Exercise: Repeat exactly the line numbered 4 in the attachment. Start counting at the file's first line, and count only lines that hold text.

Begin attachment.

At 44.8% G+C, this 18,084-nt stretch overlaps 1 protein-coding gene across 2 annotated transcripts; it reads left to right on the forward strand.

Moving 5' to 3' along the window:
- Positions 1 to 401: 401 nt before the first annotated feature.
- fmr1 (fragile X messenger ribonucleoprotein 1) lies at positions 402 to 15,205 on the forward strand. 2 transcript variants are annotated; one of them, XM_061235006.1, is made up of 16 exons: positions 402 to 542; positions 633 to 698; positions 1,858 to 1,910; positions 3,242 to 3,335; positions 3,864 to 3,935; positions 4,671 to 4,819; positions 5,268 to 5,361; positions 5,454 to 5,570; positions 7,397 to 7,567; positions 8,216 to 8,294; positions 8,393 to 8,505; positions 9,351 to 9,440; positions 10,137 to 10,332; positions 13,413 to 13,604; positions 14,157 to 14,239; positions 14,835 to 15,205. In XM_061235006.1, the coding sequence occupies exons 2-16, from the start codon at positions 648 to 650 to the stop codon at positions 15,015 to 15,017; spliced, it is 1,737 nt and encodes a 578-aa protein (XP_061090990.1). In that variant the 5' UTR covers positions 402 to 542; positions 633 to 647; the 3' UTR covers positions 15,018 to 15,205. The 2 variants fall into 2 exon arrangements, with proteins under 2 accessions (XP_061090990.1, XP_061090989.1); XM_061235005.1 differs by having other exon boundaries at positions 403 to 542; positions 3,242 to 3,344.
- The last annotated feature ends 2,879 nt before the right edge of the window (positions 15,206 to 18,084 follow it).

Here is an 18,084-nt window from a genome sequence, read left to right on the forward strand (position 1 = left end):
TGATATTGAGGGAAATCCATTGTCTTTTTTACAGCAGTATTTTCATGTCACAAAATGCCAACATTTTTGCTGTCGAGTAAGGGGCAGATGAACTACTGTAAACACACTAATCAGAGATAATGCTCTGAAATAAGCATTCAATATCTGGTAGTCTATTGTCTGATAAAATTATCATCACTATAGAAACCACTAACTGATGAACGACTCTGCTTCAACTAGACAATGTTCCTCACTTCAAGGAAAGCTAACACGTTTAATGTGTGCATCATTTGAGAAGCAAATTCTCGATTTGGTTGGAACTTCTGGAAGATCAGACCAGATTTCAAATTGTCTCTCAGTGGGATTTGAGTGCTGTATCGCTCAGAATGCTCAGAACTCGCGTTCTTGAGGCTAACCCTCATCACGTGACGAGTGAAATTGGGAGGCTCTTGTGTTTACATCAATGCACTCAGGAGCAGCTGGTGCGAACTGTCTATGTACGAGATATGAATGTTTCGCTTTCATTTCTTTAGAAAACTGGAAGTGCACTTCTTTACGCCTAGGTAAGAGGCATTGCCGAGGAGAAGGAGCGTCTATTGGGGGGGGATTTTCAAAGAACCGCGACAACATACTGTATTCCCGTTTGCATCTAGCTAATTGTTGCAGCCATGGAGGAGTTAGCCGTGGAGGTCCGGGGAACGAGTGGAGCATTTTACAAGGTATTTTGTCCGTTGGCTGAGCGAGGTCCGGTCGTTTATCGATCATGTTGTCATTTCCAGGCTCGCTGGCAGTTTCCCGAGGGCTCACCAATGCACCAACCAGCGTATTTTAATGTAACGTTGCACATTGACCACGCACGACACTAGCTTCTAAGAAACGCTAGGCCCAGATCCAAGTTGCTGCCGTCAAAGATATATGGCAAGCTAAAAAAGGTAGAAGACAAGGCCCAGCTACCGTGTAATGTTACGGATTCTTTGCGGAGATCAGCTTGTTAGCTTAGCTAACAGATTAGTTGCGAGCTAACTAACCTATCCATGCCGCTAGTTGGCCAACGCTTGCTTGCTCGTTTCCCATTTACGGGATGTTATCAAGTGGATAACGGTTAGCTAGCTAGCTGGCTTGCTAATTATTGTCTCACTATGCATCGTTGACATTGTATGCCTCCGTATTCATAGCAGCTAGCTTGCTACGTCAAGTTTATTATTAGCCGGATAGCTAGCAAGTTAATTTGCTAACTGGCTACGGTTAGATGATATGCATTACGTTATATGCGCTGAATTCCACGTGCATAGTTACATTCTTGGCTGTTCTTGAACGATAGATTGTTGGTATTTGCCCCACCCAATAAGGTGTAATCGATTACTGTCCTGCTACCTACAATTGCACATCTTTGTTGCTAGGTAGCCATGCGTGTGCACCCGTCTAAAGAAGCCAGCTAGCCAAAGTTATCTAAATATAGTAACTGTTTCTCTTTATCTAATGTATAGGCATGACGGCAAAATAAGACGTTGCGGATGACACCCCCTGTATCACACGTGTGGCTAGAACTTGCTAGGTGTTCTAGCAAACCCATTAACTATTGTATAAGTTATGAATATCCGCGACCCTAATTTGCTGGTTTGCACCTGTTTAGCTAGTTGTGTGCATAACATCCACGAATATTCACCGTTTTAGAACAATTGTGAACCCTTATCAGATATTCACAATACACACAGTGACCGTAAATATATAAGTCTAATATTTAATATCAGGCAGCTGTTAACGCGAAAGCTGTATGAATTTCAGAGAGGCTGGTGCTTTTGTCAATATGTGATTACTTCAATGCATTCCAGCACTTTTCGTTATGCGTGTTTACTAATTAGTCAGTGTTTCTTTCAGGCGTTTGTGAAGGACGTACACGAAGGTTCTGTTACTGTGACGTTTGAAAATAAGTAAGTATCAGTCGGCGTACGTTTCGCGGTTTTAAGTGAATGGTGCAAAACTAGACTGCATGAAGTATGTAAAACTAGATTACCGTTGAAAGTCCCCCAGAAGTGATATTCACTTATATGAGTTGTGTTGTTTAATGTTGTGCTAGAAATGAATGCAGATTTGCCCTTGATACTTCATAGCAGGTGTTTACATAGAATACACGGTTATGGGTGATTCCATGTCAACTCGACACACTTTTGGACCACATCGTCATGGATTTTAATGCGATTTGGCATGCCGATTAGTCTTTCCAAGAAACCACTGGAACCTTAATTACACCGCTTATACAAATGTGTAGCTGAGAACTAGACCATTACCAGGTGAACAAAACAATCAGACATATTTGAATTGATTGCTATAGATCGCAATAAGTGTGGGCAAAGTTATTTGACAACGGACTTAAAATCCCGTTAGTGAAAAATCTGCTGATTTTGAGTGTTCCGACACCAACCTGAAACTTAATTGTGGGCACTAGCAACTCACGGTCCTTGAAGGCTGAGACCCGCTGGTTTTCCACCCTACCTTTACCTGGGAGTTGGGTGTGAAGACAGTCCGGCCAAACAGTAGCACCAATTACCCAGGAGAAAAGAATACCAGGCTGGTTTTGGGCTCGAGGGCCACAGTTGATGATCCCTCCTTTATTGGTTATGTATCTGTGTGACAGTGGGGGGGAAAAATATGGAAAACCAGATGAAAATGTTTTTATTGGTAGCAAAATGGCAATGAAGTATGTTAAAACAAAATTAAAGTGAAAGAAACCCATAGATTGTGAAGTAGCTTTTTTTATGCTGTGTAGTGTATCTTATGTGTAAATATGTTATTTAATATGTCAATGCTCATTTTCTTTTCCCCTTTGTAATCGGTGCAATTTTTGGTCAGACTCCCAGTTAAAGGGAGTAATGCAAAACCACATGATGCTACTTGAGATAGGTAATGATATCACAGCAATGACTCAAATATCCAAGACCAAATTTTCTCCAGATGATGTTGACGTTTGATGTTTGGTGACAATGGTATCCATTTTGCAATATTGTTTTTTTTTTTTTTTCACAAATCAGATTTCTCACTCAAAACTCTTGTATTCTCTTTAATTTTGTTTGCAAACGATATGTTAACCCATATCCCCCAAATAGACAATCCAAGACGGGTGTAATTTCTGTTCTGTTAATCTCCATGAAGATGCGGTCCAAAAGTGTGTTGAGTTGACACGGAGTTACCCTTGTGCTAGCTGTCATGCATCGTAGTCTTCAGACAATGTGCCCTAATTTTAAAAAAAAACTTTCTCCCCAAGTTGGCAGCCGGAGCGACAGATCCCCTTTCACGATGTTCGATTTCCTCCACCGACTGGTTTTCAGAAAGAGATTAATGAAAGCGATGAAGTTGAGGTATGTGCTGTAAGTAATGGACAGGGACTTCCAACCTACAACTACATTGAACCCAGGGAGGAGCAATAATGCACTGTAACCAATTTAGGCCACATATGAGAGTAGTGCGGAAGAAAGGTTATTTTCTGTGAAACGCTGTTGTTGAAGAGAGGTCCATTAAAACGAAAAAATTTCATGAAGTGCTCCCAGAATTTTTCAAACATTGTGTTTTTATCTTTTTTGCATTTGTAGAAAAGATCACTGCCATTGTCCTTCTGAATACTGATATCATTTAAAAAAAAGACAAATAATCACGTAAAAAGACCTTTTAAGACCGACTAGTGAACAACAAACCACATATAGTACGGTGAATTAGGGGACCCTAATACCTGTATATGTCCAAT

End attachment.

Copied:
- fmr1 (fragile X messenger ribonucleoprotein 1) lies at positions 402 to 15,205 on the forward strand. 2 transcript variants are annotated; one of them, XM_061235006.1, is made up of 16 exons: positions 402 to 542; positions 633 to 698; positions 1,858 to 1,910; positions 3,242 to 3,335; positions 3,864 to 3,935; positions 4,671 to 4,819; positions 5,268 to 5,361; positions 5,454 to 5,570; positions 7,397 to 7,567; positions 8,216 to 8,294; positions 8,393 to 8,505; positions 9,351 to 9,440; positions 10,137 to 10,332; positions 13,413 to 13,604; positions 14,157 to 14,239; positions 14,835 to 15,205. In XM_061235006.1, the coding sequence occupies exons 2-16, from the start codon at positions 648 to 650 to the stop codon at positions 15,015 to 15,017; spliced, it is 1,737 nt and encodes a 578-aa protein (XP_061090990.1). In that variant the 5' UTR covers positions 402 to 542; positions 633 to 647; the 3' UTR covers positions 15,018 to 15,205. The 2 variants fall into 2 exon arrangements, with proteins under 2 accessions (XP_061090990.1, XP_061090989.1); XM_061235005.1 differs by having other exon boundaries at positions 403 to 542; positions 3,242 to 3,344.